Colposcopy and Biopsy

Posted on March 13, 2015 by Web Developer.

What is a colposcopy?

A colposcopy is a way to get a close-up view of the cervix.   It is used to detect changes in cervical and vaginal tissues such as abnormal blood vessels, color, patterns and tissue structure .
A colposcope, is an instrument with a range of magnifying lens; colour filter and a light are used. The colposcope magnifies the image many times, allowing the gynaecologist to see the tissues on the cervix and vaginal walls more clearly while color filters allow the detection of tiny abnormal blood vessels on the cervix.

Why is colposcopy done?

Colposcopy is usually done when
• the result of a Pap smear is abnormal, or
• when the cervix looks abnormal to the gynaecologist performing the pelvic exam and Pap smear or
• when one  need to find the cause of unexplained bleeding or other problems

What’s a biopsy?
A biopsy is the removal of a small piece of tissue from the cervix with a biopsy forceps.
When a part of the cervix does not look normal, biopsy (ies) will be required for further evaluation.  The gynaecologist removes a tiny sample of the cervix and sends it to a lab.   A biopsy is often done during a colposcopy procedure.

Are Colposcopy and Biopsy Painful?
The cervix does not have many nerve endings as such the colposcopy procedure is relatively pain-free and does not require an anaesthetic.  Some women however do feel mild stinging or burning sensation when the vinegar like solution is applied.
In the case of a biopsy, you may have some discomfort like a sharp pinch when the sample is being taken.

Colposcopy and Biopsy procedures

The procedure(s) take about 15 minutes.
• A speculum is inserted into the vagina to give a view of the cervix and vagina.  Some discomfort will be felt when the speculum is inserted.
• The doctor then cleans the cervix by rinsing it with a saline solution.  Then, the cervix is painted with a concentration of acetic acid.  The acetic acid stains abnormal cells white and makes them more visible.  You will feel a little burning sensation from the solution.  Iodine solution may also be applied to make the epithelial of the abnormal cervical cells easier to see.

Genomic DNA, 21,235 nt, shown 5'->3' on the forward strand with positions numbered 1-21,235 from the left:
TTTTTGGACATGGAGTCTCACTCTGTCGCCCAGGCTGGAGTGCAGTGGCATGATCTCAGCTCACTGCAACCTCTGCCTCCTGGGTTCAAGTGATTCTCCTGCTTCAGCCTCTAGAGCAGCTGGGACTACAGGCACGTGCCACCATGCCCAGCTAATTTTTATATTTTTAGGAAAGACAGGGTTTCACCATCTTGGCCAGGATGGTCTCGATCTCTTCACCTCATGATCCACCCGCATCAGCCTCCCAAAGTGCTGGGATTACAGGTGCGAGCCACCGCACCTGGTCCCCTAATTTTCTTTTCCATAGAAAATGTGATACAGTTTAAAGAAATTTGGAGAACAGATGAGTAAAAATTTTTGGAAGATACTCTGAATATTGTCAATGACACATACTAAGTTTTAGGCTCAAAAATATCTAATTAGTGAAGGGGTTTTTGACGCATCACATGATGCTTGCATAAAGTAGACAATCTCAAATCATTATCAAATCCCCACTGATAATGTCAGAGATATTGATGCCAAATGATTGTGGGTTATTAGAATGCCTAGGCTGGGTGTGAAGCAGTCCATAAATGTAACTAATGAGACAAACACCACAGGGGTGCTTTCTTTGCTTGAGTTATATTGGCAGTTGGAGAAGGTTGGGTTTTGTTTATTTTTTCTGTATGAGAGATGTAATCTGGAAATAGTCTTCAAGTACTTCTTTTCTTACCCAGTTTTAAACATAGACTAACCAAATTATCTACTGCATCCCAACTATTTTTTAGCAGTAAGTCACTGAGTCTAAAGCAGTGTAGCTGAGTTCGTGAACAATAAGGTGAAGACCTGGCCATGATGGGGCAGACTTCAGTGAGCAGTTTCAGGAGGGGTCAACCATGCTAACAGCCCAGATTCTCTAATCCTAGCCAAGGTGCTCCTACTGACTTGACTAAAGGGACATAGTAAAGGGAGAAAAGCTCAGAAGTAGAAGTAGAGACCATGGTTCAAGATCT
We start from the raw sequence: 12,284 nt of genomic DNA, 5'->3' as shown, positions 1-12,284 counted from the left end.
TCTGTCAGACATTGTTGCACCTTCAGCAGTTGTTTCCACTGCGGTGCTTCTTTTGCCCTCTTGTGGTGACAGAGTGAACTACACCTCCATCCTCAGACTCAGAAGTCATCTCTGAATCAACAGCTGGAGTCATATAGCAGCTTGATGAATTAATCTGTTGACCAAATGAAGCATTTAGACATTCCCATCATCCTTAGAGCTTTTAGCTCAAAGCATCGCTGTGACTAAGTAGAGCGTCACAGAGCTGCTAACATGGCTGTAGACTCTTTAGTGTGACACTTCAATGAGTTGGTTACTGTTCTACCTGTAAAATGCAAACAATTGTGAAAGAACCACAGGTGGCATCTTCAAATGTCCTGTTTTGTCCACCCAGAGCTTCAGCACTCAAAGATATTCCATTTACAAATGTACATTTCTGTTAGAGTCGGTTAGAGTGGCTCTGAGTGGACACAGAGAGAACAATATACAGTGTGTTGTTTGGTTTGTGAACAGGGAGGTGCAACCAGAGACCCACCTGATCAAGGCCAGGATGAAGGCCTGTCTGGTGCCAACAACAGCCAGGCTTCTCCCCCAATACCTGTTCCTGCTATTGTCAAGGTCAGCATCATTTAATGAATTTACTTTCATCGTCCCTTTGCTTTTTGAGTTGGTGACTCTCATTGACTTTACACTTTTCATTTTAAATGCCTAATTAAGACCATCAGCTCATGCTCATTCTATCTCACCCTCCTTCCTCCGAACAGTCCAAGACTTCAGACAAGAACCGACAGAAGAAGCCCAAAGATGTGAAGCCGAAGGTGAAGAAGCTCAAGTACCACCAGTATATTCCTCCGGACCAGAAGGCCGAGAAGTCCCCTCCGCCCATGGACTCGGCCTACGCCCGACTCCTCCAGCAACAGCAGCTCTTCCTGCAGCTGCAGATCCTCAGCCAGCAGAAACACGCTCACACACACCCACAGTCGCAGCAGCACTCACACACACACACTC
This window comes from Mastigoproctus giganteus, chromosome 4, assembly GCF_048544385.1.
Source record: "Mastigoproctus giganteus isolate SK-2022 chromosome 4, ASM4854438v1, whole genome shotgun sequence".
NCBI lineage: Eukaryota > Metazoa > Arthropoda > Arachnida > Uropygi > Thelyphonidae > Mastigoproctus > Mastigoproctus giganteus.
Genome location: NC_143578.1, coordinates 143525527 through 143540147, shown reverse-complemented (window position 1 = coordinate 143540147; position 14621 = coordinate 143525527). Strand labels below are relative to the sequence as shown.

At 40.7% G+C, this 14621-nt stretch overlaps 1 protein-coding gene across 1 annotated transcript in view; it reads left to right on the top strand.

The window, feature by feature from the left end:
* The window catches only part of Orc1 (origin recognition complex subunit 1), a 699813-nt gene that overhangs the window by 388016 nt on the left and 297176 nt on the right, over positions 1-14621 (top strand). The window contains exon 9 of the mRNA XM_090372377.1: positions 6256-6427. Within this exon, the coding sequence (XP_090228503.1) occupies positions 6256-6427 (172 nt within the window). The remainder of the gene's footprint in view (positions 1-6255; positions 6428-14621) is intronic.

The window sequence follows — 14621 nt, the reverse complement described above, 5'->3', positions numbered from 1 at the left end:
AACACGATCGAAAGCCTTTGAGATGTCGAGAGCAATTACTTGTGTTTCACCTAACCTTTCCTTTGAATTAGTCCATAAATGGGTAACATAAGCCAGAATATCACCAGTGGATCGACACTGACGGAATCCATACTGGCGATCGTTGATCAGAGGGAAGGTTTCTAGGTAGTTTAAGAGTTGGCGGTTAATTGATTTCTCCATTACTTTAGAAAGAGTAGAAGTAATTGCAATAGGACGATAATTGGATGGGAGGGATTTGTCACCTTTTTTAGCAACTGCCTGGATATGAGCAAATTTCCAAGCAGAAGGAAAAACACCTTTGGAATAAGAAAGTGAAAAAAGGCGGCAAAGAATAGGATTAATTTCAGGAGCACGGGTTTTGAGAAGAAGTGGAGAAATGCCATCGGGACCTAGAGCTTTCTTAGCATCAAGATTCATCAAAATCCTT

• The colposcope will be placed at the opening of the vagina and does not enter the body.
• The gynaecologist looks at the magnified cervix and vagina through the colposcope to locate any problem areas on the cervix and in the vagina.  If an abnormality is found, a biopsy or tissue sample is taken, to improve the accuracy of diagnosis.
• In the case of biopsy, the doctor will first numb the area where the sample is to be taken, however you may still feel the pinch when the small minute size tissue is excised.
• The doctor may also take tissue samples from inside the cervix canal (an area that cannot be seen from the outside of the cervix) using an endocervical brush or endocervical curettage (ECC).
• The tissue collected is then sent to a lab.

After a colposcopy exam you may experience some slight discomfort and some bleeding for a day or two.

Colposcopy Results
You should get the results of your Colposcopy within a week. It is important to make a Cervical Cancer diagnosis as early as possible.
If potentially abnormal cervical cells or Cervical Cancer is found in colposcopy, you may be asked to have additional testing to determine staging, treatment options and prognosis.

Most colposcopy results come back normal and even when results show potentially abnormal cells, they are usually not cancerous. They may go away on their own or with simple treatment.
The colposcopy procedure is safe during pregnancy. Your gynaecologist may delay performing a biopsy, if possible as pregnant women may have more bleeding after biopsies than women who are not due to the increased in the blood supply to the cervix during pregnancy.
Colposcopy and biopsy should not affect your ability to have children in the future.

 

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